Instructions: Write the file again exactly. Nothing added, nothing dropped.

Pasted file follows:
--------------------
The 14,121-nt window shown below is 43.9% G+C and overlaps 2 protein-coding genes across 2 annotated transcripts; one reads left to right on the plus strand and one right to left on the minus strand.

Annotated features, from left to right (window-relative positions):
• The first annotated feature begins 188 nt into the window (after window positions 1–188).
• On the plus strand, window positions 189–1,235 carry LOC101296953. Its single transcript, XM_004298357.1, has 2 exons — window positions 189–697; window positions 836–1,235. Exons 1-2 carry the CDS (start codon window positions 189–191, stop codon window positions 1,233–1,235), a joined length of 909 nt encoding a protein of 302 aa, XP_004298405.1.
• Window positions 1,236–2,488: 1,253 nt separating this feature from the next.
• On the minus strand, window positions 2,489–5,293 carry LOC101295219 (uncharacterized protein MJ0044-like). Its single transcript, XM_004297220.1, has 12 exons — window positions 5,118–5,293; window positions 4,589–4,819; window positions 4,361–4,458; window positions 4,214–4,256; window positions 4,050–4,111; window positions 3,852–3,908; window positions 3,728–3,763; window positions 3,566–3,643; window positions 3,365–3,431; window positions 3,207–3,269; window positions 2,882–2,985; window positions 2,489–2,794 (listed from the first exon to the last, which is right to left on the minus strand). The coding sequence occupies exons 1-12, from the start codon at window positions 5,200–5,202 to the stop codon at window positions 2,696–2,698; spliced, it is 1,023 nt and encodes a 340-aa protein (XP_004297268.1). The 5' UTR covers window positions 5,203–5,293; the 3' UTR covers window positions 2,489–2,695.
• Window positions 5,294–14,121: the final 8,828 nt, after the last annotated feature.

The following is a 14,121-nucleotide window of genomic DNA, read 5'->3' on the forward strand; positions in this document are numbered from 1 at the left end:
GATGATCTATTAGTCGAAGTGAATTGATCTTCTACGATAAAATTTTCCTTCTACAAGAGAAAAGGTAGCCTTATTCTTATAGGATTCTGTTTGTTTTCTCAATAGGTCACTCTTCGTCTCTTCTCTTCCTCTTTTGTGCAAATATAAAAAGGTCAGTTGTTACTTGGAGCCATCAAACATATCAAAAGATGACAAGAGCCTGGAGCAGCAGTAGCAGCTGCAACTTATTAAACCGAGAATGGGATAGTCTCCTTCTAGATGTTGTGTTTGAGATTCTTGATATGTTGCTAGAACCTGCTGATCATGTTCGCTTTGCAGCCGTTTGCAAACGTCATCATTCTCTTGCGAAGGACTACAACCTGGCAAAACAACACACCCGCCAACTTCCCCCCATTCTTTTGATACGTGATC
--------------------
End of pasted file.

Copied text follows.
The 14,121-nt window shown below is 43.9% G+C and overlaps 2 protein-coding genes across 2 annotated transcripts; one reads left to right on the plus strand and one right to left on the minus strand.

Annotated features, from left to right (window-relative positions):
• The first annotated feature begins 188 nt into the window (after window positions 1–188).
• On the plus strand, window positions 189–1,235 carry LOC101296953. Its single transcript, XM_004298357.1, has 2 exons — window positions 189–697; window positions 836–1,235. Exons 1-2 carry the CDS (start codon window positions 189–191, stop codon window positions 1,233–1,235), a joined length of 909 nt encoding a protein of 302 aa, XP_004298405.1.
• Window positions 1,236–2,488: 1,253 nt separating this feature from the next.
• On the minus strand, window positions 2,489–5,293 carry LOC101295219 (uncharacterized protein MJ0044-like). Its single transcript, XM_004297220.1, has 12 exons — window positions 5,118–5,293; window positions 4,589–4,819; window positions 4,361–4,458; window positions 4,214–4,256; window positions 4,050–4,111; window positions 3,852–3,908; window positions 3,728–3,763; window positions 3,566–3,643; window positions 3,365–3,431; window positions 3,207–3,269; window positions 2,882–2,985; window positions 2,489–2,794 (listed from the first exon to the last, which is right to left on the minus strand). The coding sequence occupies exons 1-12, from the start codon at window positions 5,200–5,202 to the stop codon at window positions 2,696–2,698; spliced, it is 1,023 nt and encodes a 340-aa protein (XP_004297268.1). The 5' UTR covers window positions 5,203–5,293; the 3' UTR covers window positions 2,489–2,695.
• Window positions 5,294–14,121: the final 8,828 nt, after the last annotated feature.

The following is a 14,121-nucleotide window of genomic DNA, read 5'->3' on the forward strand; positions in this document are numbered from 1 at the left end:
GATGATCTATTAGTCGAAGTGAATTGATCTTCTACGATAAAATTTTCCTTCTACAAGAGAAAAGGTAGCCTTATTCTTATAGGATTCTGTTTGTTTTCTCAATAGGTCACTCTTCGTCTCTTCTCTTCCTCTTTTGTGCAAATATAAAAAGGTCAGTTGTTACTTGGAGCCATCAAACATATCAAAAGATGACAAGAGCCTGGAGCAGCAGTAGCAGCTGCAACTTATTAAACCGAGAATGGGATAGTCTCCTTCTAGATGTTGTGTTTGAGATTCTTGATATGTTGCTAGAACCTGCTGATCATGTTCGCTTTGCAGCCGTTTGCAAACGTCATCATTCTCTTGCGAAGGACTACAACCTGGCAAAACAACACACCCGCCAACTTCCCCCCATTCTTTTGATACGTGATC